LA Opera’s Young Artist Program Celebrates Tenth Anniversary

On Saturday evening April 1, 2017, Placido Domingo and Los Angeles Opera celebrated their tenth year of training young opera artists in the Domingo-Colburn-Stein Program. From the singing I heard, they definitely have something of which to be proud.

Gerhaher and Bartoli take over Baden-Baden’s Festspielhaus

The Festspielhaus in Baden-Baden pretty much programs only big stars. A prime example was the Fall Festival this season. Grigory Sokolov opened with a piano recital, which I did not attend. I came for Cecilia Bartoli in Bellini’s Norma and Christian Gerhaher with Schubert’s Die Winterreise, and Anne-Sophie Mutter breathtakingly delivering Mendelssohn’s Violin Concerto together with the London Philharmonic Orchestra. Robin Ticciati, the ballerino conductor, is not my favorite, but together they certainly impressed in Mendelssohn.

Mahler Symphony no 8 : Jurowski, LPO, Royal Festival Hall, London

Mahler as dramatist! Mahler Symphony no 8 with Vladimir Jurowski and the London Philharmonic Orchestra at the Royal Festival Hall. Now we know why Mahler didn't write opera. His music is inherently theatrical, and his dramas lie not in narrative but in internal metaphysics. The Royal Festival Hall itself played a role, literally, since the singers moved round the performance space, making the music feel particularly fluid and dynamic. This was no ordinary concert.

Rameau's Les fêtes d'Hébé, ou Les talens lyriques: a charming French-UK collaboration at the RCM

Imagine a fête galante by Jean-Antoine Watteau brought to life, its colour and movement infusing a bucolic scene with charm and theatricality. Jean-Philippe Rameau’s opéra-ballet Les fêtes d'Hébé, ou Les talens lyriques, is one such amorous pastoral allegory, its three entrées populated by shepherds and sylvans, real characters such as Sapho and mythological gods such as Mercury.

The Royal Opera House announces its 2017/18 season

Details of the Royal Opera House's 2017/18 Season have been announced. Oliver Mears, who will begin his tenure as Director of Opera, comments: “I am delighted to introduce my first Season as Director of Opera for The Royal Opera House. As I begin this role, and as the world continues to reel from social and political tumult, it is reassuring to contemplate the talent and traditions that underpin this great building’s history. For centuries, a theatre on this site has welcomed all classes - even in times of revolution and war - to enjoy the most extraordinary combination of music and drama ever devised. Since the time of Handel, Covent Garden has been home to the most outstanding performers, composers and artists of every era. And for centuries, the joyous and often tragic art form of opera has offered a means by which we can be transported to another world, in all its wonderful excess and beauty.”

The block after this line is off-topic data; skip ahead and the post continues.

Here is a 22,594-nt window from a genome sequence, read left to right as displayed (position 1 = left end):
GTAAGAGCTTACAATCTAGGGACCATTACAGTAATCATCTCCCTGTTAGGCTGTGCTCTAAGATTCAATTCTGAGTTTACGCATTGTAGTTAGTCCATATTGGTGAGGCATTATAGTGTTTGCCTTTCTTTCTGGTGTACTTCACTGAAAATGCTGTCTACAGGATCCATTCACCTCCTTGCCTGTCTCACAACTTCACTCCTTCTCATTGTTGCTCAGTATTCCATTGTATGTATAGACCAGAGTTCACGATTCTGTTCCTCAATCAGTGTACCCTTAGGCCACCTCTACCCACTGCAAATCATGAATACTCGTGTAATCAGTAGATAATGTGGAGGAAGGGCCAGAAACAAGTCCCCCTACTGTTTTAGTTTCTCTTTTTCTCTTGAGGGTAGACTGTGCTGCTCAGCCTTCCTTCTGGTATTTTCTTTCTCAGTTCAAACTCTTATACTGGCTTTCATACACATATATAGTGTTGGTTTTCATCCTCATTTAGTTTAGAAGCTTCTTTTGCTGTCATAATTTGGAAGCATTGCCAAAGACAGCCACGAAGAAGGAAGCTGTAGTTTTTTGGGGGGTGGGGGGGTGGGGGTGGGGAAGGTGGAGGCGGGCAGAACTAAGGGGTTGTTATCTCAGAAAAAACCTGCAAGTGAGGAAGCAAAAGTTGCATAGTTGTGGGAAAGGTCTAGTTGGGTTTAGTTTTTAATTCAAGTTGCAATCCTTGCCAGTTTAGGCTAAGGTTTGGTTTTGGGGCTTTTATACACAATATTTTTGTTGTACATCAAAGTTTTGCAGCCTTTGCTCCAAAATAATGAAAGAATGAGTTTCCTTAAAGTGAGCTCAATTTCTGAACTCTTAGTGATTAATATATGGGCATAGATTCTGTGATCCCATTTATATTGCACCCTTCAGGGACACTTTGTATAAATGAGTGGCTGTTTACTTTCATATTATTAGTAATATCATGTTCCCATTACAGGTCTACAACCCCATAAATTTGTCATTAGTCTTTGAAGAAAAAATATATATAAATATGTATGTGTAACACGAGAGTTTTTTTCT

St Matthew Passion: Armonico Consort and Ian Bostridge

Whatever one’s own religious or spiritual beliefs, Bach’s St Matthew Passion is one of the most, perhaps the most, affecting depictions of the torturous final episodes of Jesus Christ’s mortal life on earth: simultaneously harrowing and beautiful, juxtaposing tender stillness with tragic urgency.

Pop Art with Abdellah Lasri in Berliner Staatsoper’s marvelous La bohème

Lindy Hume’s sensational La bohème at the Berliner Staatsoper brings out the moxie in Puccini. Abdellah Lasri emerged as a stunning discovery. He floored me with his tenor voice through which he embodied a perfect Rodolfo.

New opera Caliban banal and wearisome

Listening to Moritz Eggert’s Caliban is the equivalent of watching a flea-ridden dog chasing its own tail for one-and-half hours. It scratches, twitches and yelps. Occasionally, it blinks pleadingly, but you can’t bring yourself to care for such a foolish animal and its less-than-tragic plight.

Two rarities from the Early Opera Company at the Wigmore Hall